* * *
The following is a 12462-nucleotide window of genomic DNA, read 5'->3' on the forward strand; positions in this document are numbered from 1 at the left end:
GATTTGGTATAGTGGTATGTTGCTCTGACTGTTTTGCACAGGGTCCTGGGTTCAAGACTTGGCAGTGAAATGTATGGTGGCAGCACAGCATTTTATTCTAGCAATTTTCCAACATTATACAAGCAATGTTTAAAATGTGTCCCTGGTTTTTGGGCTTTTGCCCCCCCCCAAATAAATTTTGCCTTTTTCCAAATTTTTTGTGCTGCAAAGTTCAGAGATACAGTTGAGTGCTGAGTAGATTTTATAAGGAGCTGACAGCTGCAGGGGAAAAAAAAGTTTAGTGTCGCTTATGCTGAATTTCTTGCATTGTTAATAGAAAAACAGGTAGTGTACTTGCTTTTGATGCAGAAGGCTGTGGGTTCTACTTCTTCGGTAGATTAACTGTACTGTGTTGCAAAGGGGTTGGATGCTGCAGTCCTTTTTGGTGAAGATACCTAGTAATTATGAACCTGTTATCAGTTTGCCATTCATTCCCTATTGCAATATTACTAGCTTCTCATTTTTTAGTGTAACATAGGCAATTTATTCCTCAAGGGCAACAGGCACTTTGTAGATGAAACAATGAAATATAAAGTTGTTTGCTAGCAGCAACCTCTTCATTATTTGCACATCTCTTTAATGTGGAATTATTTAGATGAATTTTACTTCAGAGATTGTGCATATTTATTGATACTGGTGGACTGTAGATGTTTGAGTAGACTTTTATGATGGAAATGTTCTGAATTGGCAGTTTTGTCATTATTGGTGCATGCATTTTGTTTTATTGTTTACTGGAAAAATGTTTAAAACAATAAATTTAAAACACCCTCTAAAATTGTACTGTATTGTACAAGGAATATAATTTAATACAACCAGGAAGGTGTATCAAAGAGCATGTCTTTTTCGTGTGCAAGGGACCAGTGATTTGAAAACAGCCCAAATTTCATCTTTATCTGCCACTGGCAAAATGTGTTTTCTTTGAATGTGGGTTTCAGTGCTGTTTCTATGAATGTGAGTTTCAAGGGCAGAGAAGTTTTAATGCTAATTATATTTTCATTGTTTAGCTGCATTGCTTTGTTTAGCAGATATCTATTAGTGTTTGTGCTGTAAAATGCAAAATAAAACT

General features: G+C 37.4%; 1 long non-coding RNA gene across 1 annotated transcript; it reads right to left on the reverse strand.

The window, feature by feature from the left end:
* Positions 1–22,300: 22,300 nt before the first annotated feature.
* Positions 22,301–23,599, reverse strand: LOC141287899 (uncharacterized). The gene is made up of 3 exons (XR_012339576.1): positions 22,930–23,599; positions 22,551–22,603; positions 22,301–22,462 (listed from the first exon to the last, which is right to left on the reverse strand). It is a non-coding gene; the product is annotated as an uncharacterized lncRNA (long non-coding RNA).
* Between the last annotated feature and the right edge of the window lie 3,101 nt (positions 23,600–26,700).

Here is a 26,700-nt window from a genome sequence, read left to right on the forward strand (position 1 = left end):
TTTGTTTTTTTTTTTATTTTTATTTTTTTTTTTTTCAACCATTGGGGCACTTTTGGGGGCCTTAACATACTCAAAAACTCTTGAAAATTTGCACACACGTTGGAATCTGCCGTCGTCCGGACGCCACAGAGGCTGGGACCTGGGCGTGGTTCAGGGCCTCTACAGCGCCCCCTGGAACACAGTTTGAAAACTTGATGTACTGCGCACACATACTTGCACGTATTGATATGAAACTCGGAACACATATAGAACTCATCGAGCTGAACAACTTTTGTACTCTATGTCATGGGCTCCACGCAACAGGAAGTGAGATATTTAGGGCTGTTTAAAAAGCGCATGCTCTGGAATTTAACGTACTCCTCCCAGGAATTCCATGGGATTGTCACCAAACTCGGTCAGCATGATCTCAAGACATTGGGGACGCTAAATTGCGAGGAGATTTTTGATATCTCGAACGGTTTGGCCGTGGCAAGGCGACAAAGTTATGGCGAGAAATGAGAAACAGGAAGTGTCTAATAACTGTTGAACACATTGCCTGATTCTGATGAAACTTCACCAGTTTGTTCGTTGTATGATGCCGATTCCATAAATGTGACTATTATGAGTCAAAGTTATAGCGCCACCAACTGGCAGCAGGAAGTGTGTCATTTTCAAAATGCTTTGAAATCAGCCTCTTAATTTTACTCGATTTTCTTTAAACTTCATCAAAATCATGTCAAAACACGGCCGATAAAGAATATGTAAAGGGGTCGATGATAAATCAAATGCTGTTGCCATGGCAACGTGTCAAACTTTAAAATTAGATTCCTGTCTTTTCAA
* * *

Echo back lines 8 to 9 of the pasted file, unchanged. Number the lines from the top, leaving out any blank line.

Here is a 26,700-nt window from a genome sequence, read left to right on the forward strand (position 1 = left end):
TTTGTTTTTTTTTTTATTTTTATTTTTTTTTTTTTCAACCATTGGGGCACTTTTGGGGGCCTTAACATACTCAAAAACTCTTGAAAATTTGCACACACGTTGGAATCTGCCGTCGTCCGGACGCCACAGAGGCTGGGACCTGGGCGTGGTTCAGGGCCTCTACAGCGCCCCCTGGAACACAGTTTGAAAACTTGATGTACTGCGCACACATACTTGCACGTATTGATATGAAACTCGGAACACATATAGAACTCATCGAGCTGAACAACTTTTGTACTCTATGTCATGGGCTCCACGCAACAGGAAGTGAGATATTTAGGGCTGTTTAAAAAGCGCATGCTCTGGAATTTAACGTACTCCTCCCAGGAATTCCATGGGATTGTCACCAAACTCGGTCAGCATGATCTCAAGACATTGGGGACGCTAAATTGCGAGGAGATTTTTGATATCTCGAACGGTTTGGCCGTGGCAAGGCGACAAAGTTATGGCGAGAAATGAGAAACAGGAAGTGTCTAATAACTGTTGAACACATTGCCTGATTCTGATGAAACTTCACCAGTTTGTTCGTTGTATGATGCCGATTCCATAAATGTGACTATTATGAGTCAAAGTTATAGCGCCACCAACTGGCAGCAGGAAGTGTGTCATTTTCAAAATGCTTTGAAATCAGCCTCTTAATTTTACTCGATTTTCTTTAAACTTCATCAAAATCATGTCAAAACACGGCCGATAAAGAATATGTAAAGGGGTCGATGATAAATCAAATGCTGTTGCCATGGCAACGTGTCAAACTTTAAAATTAGATTCCTGTCTTTTCAA